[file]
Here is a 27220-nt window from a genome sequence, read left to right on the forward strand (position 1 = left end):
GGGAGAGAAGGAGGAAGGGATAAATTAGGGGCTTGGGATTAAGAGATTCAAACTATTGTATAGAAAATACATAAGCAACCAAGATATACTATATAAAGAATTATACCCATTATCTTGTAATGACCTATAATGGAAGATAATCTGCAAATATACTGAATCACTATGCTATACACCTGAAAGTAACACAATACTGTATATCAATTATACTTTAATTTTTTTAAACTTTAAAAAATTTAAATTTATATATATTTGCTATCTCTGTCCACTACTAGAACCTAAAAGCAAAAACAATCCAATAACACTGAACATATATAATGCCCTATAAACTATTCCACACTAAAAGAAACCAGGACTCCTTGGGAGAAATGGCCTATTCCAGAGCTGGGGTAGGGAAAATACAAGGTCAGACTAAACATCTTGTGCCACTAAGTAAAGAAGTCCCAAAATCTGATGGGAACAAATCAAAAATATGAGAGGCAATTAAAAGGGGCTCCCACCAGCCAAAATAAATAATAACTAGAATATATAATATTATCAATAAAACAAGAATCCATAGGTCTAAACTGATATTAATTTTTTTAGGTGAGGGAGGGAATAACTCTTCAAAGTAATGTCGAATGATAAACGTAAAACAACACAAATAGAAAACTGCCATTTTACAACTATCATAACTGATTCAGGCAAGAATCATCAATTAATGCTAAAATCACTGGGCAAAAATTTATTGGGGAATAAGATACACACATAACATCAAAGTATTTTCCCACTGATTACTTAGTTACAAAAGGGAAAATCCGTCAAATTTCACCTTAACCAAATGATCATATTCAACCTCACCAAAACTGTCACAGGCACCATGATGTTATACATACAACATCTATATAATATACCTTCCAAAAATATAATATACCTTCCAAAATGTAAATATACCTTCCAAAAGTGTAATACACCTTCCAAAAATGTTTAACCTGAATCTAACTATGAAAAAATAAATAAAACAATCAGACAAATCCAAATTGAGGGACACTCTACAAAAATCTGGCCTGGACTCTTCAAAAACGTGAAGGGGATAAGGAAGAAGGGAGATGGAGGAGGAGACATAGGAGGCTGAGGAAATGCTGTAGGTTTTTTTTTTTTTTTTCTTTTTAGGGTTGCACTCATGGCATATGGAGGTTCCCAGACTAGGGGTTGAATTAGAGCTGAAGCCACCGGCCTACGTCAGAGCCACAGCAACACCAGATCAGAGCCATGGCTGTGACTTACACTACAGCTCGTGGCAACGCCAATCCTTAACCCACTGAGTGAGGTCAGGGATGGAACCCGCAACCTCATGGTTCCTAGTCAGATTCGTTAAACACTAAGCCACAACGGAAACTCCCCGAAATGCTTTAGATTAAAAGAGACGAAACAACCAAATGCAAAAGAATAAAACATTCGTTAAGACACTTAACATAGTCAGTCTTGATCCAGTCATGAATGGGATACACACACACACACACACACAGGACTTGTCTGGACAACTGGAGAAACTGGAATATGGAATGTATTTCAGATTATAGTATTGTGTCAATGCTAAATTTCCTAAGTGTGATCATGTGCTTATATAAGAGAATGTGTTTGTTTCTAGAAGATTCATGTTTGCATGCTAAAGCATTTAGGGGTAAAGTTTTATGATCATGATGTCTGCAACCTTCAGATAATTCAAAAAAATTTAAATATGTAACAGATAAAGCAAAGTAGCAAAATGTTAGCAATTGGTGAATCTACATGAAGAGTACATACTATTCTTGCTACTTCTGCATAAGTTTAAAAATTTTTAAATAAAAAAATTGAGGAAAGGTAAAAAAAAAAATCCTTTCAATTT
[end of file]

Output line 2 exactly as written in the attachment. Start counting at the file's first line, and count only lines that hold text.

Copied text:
GGGAGAGAAGGAGGAAGGGATAAATTAGGGGCTTGGGATTAAGAGATTCAAACTATTGTATAGAAAATACATAAGCAACCAAGATATACTATATAAAGAATTATACCCATTATCTTGTAATGACCTATAATGGAAGATAATCTGCAAATATACTGAATCACTATGCTATACACCTGAAAGTAACACAATACTGTATATCAATTATACTTTAATTTTTTTAAACTTTAAAAAATTTAAATTTATATATATTTGCTATCTCTGTCCACTACTAGAACCTAAAAGCAAAAACAATCCAATAACACTGAACATATATAATGCCCTATAAACTATTCCACACTAAAAGAAACCAGGACTCCTTGGGAGAAATGGCCTATTCCAGAGCTGGGGTAGGGAAAATACAAGGTCAGACTAAACATCTTGTGCCACTAAGTAAAGAAGTCCCAAAATCTGATGGGAACAAATCAAAAATATGAGAGGCAATTAAAAGGGGCTCCCACCAGCCAAAATAAATAATAACTAGAATATATAATATTATCAATAAAACAAGAATCCATAGGTCTAAACTGATATTAATTTTTTTAGGTGAGGGAGGGAATAACTCTTCAAAGTAATGTCGAATGATAAACGTAAAACAACACAAATAGAAAACTGCCATTTTACAACTATCATAACTGATTCAGGCAAGAATCATCAATTAATGCTAAAATCACTGGGCAAAAATTTATTGGGGAATAAGATACACACATAACATCAAAGTATTTTCCCACTGATTACTTAGTTACAAAAGGGAAAATCCGTCAAATTTCACCTTAACCAAATGATCATATTCAACCTCACCAAAACTGTCACAGGCACCATGATGTTATACATACAACATCTATATAATATACCTTCCAAAAATATAATATACCTTCCAAAATGTAAATATACCTTCCAAAAGTGTAATACACCTTCCAAAAATGTTTAACCTGAATCTAACTATGAAAAAATAAATAAAACAATCAGACAAATCCAAATTGAGGGACACTCTACAAAAATCTGGCCTGGACTCTTCAAAAACGTGAAGGGGATAAGGAAGAAGGGAGATGGAGGAGGAGACATAGGAGGCTGAGGAAATGCTGTAGGTTTTTTTTTTTTTTTTCTTTTTAGGGTTGCACTCATGGCATATGGAGGTTCCCAGACTAGGGGTTGAATTAGAGCTGAAGCCACCGGCCTACGTCAGAGCCACAGCAACACCAGATCAGAGCCATGGCTGTGACTTACACTACAGCTCGTGGCAACGCCAATCCTTAACCCACTGAGTGAGGTCAGGGATGGAACCCGCAACCTCATGGTTCCTAGTCAGATTCGTTAAACACTAAGCCACAACGGAAACTCCCCGAAATGCTTTAGATTAAAAGAGACGAAACAACCAAATGCAAAAGAATAAAACATTCGTTAAGACACTTAACATAGTCAGTCTTGATCCAGTCATGAATGGGATACACACACACACACACACACAGGACTTGTCTGGACAACTGGAGAAACTGGAATATGGAATGTATTTCAGATTATAGTATTGTGTCAATGCTAAATTTCCTAAGTGTGATCATGTGCTTATATAAGAGAATGTGTTTGTTTCTAGAAGATTCATGTTTGCATGCTAAAGCATTTAGGGGTAAAGTTTTATGATCATGATGTCTGCAACCTTCAGATAATTCAAAAAAATTTAAATATGTAACAGATAAAGCAAAGTAGCAAAATGTTAGCAATTGGTGAATCTACATGAAGAGTACATACTATTCTTGCTACTTCTGCATAAGTTTAAAAATTTTTAAATAAAAAAATTGAGGAAAGGTAAAAAAAAAAATCCTTTCAATTT